Where have all the gas savings gone? The final data for 2015 shows that, thanks to sharply lower oil prices, Americans spent US$432.46 billion at gasoline stations in 2014, down 19.6 percent from $536.55 billion in 2014. That’s a decline of more than $104 billion — roughly equivalent to the annual GDP of Morocco.
But many analysts are wondering why a gas-guzzling, free-spending economy like that of the U.S. isn’t throwing a bigger party. “This Time, Cheaper Oil Does Little for the U.S. Economy,” the New York Times declared last week, noting that the U.S. isn’t getting the expected boost from gasoline prices that range across the country from $1.60 to just over $2.00 per gallon. While capital spending in the oil patch has fallen, the article noted, the American consumer, who has effectively received a huge tax cut, isn’t acting with the expected exuberance.
This line of thinking misses an important concept to keep in mind as we process incoming data: When one significant trend develops, you can’t just look for its impact in the usual places. You have to develop a view of the entire, broader scenario to size up its true effects.
The conventional wisdom holds that when people spend less at the pump, they automatically, as if by some perfect law of mathematics and economics, spend it somewhere else. But consumers are not automatons. Aggregate economic activity is determined by millions of individual decisions, in which psychology pays a significant role. And I’d argue that lasting changes in consumer psychology since the financial crisis and the ensuing Great Recession are obscuring our vision. As a result, analysts aren’t seeing the full positive impact of lower gas prices on the economy because they’re not looking in the right places.
Analysts aren’t seeing the full positive impact of lower gas prices on the economy because they’re not looking in the right places.
Consumers are simply behaving differently. Take, for example, the numbers on consumer credit. In the last expansion, people borrowed more to fuel consumption as they grew more confident about their prospects and the economy at large. Have more money in your pocket? Borrow more. Revolving credit — i.e., credit card debt — was the fuel that powered consumption. But the mentality changed when the recession hit, and the change has stuck. Revolving credit, which peaked at $1.02 trillion in April 2008, fell to a low of $832.4 billion in February 2011, a decrease of nearly 19 percent. It has since rebounded to $929 billion — the same level as it was in January 2007. Retail sales, however, were 23 percent higher in December 2015 than they were in January 2007. Put another way, the underlying dynamics of the economy have changed such that a much higher level of retail sales and consumption is being supported by a much lower level of revolving credit.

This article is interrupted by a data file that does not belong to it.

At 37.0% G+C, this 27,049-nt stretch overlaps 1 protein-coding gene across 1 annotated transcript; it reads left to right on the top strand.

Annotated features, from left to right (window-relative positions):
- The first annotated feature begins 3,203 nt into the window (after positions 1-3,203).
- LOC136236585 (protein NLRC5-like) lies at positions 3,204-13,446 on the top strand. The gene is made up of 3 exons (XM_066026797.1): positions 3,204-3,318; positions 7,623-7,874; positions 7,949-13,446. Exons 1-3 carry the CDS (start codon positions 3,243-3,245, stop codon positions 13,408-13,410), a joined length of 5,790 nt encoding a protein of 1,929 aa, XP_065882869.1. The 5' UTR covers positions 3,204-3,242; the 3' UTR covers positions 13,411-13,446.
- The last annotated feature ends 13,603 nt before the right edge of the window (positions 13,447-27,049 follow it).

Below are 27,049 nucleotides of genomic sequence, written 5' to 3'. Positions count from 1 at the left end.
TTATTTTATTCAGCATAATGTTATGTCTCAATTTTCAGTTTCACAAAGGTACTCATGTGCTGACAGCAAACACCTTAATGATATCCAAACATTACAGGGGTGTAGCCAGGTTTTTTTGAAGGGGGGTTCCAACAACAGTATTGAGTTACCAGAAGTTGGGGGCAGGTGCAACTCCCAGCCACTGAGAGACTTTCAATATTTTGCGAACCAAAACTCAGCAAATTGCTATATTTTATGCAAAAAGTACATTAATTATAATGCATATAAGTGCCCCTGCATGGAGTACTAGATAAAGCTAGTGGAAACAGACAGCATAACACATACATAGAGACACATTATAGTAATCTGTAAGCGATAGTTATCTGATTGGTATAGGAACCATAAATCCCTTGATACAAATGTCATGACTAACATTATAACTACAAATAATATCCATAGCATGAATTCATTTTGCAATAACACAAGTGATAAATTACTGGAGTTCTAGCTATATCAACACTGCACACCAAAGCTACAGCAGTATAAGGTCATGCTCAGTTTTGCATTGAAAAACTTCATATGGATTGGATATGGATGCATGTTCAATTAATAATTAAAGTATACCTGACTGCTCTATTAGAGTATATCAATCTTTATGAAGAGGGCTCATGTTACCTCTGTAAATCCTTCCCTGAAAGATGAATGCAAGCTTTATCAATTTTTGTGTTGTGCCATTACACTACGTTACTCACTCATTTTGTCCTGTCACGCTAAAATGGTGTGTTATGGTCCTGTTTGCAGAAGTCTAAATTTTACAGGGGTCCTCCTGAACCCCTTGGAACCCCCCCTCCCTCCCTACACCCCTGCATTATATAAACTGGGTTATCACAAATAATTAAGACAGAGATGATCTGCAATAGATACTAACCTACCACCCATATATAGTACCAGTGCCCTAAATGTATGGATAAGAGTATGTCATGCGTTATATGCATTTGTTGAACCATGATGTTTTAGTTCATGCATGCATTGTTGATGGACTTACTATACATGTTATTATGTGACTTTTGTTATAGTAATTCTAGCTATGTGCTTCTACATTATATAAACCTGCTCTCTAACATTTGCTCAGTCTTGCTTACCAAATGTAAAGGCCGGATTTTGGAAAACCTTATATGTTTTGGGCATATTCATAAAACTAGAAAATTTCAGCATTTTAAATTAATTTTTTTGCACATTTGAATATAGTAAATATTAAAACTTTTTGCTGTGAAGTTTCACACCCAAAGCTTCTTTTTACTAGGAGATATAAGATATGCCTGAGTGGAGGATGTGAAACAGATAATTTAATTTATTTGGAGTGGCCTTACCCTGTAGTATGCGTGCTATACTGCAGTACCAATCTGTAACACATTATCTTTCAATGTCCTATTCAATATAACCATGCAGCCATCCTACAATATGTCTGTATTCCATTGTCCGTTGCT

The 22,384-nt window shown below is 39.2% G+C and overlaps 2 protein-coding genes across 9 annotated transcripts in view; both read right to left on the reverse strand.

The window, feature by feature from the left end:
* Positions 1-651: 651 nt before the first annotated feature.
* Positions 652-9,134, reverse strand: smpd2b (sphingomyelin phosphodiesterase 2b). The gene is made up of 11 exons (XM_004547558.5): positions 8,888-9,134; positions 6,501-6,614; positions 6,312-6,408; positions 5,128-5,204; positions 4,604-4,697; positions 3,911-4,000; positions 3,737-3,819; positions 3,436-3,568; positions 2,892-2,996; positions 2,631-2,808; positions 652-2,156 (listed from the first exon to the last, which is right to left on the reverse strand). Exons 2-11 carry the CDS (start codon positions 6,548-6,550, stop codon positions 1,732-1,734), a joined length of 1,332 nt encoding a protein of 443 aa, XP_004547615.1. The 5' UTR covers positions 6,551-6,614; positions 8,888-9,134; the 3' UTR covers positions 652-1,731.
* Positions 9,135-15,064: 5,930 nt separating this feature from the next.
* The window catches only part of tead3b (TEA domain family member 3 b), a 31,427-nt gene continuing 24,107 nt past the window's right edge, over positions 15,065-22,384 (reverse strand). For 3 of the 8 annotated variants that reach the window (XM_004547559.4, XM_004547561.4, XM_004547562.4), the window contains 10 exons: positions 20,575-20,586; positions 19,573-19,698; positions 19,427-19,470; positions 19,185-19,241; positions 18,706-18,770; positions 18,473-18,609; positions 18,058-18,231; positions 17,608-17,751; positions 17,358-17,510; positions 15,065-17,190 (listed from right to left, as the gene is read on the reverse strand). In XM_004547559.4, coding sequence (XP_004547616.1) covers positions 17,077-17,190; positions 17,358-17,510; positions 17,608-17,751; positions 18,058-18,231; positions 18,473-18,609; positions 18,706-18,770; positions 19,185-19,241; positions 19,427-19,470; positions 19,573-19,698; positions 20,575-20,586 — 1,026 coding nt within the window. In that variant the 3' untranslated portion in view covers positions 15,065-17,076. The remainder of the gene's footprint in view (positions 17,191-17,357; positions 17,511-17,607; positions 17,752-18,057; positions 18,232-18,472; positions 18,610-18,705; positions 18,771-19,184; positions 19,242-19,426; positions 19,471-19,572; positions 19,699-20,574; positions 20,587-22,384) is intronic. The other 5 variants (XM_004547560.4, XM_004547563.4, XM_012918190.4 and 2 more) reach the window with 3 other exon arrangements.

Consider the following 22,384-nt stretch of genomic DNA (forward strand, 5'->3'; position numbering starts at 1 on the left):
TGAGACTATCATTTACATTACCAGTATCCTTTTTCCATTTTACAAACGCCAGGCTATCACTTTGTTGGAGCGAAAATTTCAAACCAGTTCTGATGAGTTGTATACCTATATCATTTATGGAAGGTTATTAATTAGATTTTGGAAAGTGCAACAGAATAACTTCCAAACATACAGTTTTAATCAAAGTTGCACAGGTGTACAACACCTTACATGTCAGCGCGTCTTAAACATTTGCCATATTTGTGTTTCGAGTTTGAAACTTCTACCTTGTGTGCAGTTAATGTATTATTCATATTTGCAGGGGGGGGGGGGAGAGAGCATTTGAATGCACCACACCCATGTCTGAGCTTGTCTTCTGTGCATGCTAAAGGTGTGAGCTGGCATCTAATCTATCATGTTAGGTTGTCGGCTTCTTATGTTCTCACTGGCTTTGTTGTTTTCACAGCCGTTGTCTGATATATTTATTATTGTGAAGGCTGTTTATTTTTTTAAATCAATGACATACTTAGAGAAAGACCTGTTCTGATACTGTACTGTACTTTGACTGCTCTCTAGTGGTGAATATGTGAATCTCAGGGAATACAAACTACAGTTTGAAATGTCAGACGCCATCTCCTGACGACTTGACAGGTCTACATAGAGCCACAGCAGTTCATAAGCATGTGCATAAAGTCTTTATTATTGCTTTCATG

Americans are also doing a much better job keeping up with payments. They’re using their income, and any windfalls they receive (like lower gas prices) to prioritize debt service. Credit card delinquency rates fell to about 2.15 percent in the third quarter of 2015 from a peak of 6.81 percent in the second quarter of 2009. That’s the lowest level, by a long shot, in that 25-year data series. Mortgage delinquency rates stood at 4.99 percent in the third quarter of 2005, down from 5.85 percent in the third quarter of 2014. That represents a decline of nearly 15 percent in one year. The mortgage delinquency rate stands at its lowest level since the first quarter of 2007.
Gas savings are also likely being deployed into a second quiet area: general savings. For years, the rap on Americans has been that they won’t save, that they live for today and borrow to support their excessive consuming habits. That was certainly true through 2008. As this chart shows, the savings rate during the previous expansion, from 2001 through 2007, generally stood at about 3 percent. But it began to rise during the recession, held as the expansion took hold, and has increased significantly over the past year. As this one-year chart shows, the savings rate rose from 4.6 percent in November 2014 to 5.5 percent in November 2015. In the third quarter of 2015, Americans saved cash at an annual rate of $700 billion, compared with a $614.3 billion annual rate in the third quarter of 2013. That’s a 15 percent increase. The amount of the increase corresponds pretty neatly to the decline in spending on gasoline.
Add it all up, and the picture comes into focus. Consumers may be more conservative, more defensive, and more fretful about the long-term picture than they have been in the past. And so when they get a break at the gas pump, they don’t rush out to leverage it up and spend it on stuff. Lower delinquency rates and a higher saving rate may not be great news for mall retailers. But they are good news for the economy at large.
Analysts don’t always fully appreciate the enduring emotional scars people retain after a financial trauma. Coming off a period when so many people fell into difficulty with debt and faced foreclosure, it seems there’s a new resolve to be more vigilant about taking on debt unnecessarily, to focus on prioritizing debt payments ahead of other spending, and to put more cash aside.
That’s where you’ll find the gas savings.